When Will and Dorothy's 5-month-old baby Campbell was teeny-tiny, she suffered from colic. If you have been through this same situation, you know what a strain the crying of a baby day and night can present.
When my children were little, I and everyone I knew kept a bottle of paregoric in the medicine chest. Paregoric was a wonderful liquid that after a few drops gave instant relief from gas pains caused by milk. It also was used to rub on babies' gums when they were teething.
I never realized it, but one of paregoric's ingredients is powdered opium. Until the government stepped in, one could go to the drugstore and buy this magical potion over the counter. It no longer is available in the U.S. because of regulations about the use of unapproved drugs.
I mention this because I was reading an article the other day about Afghan women and children and their use of opium. In dozens of small villages it is considered the norm for mothers to administer opium to their children. Women and children make up 40 percent of the 30,000 drug addicts who live in the area.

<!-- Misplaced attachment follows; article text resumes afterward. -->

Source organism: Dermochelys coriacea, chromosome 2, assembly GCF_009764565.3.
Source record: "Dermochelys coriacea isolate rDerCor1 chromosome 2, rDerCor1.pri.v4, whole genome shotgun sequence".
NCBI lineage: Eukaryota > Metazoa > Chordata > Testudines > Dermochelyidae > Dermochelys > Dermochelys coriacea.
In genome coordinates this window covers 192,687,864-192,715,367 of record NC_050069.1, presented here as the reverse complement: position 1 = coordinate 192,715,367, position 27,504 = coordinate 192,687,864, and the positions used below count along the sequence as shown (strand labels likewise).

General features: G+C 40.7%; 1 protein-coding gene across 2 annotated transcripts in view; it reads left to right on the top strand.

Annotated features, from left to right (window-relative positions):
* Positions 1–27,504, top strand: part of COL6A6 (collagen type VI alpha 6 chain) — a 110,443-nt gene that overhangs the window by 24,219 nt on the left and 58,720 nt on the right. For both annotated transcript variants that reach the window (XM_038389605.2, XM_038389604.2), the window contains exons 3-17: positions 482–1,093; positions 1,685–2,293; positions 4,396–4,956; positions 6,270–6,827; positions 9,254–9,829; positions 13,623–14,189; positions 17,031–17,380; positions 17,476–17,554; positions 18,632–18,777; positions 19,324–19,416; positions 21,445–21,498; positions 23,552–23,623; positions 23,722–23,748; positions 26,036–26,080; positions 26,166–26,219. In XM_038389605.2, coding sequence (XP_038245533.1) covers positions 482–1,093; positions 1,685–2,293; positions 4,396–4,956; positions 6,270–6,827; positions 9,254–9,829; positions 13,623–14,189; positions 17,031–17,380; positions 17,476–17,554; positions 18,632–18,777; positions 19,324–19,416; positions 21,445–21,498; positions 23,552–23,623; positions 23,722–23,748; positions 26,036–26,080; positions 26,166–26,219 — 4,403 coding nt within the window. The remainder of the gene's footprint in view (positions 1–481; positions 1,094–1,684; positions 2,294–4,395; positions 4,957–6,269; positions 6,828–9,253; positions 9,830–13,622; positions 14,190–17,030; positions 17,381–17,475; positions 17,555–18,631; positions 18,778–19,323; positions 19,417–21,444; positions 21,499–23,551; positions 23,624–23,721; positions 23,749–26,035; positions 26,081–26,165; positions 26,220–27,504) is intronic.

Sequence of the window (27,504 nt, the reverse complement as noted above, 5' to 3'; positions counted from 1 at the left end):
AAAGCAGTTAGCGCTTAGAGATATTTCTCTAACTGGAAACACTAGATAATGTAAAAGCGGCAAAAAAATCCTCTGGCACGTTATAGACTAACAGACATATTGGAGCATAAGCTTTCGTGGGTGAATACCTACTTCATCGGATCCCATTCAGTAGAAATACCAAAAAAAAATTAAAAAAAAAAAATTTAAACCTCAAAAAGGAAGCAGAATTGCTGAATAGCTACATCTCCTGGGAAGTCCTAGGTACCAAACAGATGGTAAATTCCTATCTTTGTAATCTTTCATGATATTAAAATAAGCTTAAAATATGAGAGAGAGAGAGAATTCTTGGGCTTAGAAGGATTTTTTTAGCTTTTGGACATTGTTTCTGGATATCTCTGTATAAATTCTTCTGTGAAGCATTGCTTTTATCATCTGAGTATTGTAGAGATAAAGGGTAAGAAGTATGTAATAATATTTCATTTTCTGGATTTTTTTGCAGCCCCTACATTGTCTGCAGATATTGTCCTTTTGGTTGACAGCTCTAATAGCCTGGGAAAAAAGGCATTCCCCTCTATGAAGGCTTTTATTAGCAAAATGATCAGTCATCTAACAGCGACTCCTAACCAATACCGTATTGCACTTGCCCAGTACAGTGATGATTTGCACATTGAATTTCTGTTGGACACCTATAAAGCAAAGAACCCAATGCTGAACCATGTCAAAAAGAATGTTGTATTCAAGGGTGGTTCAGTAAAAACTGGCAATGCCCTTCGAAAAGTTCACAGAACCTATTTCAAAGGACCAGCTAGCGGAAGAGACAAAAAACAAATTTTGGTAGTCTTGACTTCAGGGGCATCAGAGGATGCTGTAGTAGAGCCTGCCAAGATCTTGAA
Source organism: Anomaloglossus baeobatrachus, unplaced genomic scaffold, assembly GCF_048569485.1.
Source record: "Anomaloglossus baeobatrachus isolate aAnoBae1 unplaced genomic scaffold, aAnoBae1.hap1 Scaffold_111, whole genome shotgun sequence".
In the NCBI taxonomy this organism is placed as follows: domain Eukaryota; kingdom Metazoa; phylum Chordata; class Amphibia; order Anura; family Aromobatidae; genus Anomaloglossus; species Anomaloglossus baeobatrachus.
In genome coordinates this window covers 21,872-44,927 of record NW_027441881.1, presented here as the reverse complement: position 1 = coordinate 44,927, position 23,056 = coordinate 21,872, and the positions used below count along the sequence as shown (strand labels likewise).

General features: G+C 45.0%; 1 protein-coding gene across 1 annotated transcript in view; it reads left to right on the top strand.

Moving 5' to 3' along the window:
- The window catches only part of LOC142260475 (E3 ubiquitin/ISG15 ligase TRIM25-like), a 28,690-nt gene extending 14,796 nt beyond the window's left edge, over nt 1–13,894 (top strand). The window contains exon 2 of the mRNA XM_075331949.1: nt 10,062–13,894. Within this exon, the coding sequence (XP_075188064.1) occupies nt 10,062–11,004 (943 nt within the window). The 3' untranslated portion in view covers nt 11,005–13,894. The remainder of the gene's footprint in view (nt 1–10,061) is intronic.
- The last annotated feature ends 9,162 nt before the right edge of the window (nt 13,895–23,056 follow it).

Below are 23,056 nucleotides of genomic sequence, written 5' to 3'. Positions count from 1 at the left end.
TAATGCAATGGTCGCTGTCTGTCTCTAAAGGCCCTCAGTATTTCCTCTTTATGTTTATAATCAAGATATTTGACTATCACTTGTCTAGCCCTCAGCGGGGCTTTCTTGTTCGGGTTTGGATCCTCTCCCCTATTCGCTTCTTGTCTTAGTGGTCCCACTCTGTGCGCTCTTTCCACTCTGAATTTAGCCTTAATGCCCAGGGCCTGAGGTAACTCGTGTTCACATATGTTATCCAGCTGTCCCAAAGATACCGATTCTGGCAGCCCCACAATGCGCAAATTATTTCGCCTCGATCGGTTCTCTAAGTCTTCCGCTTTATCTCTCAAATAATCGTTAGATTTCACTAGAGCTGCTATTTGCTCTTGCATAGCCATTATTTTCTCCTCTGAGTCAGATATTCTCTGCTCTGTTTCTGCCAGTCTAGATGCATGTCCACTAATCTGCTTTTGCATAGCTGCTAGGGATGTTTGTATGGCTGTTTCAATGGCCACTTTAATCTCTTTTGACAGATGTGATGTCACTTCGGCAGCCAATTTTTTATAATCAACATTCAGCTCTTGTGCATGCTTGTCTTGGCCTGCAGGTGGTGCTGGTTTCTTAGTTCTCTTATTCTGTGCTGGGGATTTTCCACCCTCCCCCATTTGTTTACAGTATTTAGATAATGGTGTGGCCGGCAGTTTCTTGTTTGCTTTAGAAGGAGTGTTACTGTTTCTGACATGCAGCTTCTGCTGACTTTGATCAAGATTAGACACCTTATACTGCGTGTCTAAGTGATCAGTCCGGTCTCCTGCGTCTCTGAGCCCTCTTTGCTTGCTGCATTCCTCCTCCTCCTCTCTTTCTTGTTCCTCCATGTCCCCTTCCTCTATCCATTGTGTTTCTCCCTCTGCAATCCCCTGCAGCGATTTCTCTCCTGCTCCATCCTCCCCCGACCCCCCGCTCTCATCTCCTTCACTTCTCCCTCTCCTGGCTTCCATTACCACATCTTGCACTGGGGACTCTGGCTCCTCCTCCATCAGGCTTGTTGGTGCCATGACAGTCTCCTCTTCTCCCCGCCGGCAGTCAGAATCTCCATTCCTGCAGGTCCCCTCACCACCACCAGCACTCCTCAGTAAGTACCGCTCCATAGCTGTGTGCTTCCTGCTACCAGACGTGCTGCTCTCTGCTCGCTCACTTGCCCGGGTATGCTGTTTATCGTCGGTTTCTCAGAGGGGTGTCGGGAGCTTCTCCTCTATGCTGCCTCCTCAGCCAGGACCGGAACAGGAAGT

The women are carpet weavers, and the children are given the opium to keep them quiet so as not to disturb the women's work. The women think there is nothing wrong with this. There are 1 million drug users in Afghanistan, 8 percent of the population -- a very high number for such a small place. There are no clinics for addicts in parts of the country that could sorely use them.
I read that Afghanistan has had a 53 percent rise in the number of opium users and that it produces 90 percent of the world's opium. I find this rather disturbing.
If we are prevented by the U.S. from buying a tiny bottle of paregoric, it seems there must be a way to stop a terrible drug from being used in such a manner.
Poppy cultivation should be outlawed in Afghanistan.
Babbie Guscio is the social columnist for The Bluffton Packet. She can be reached at The Store on Calhoun Street.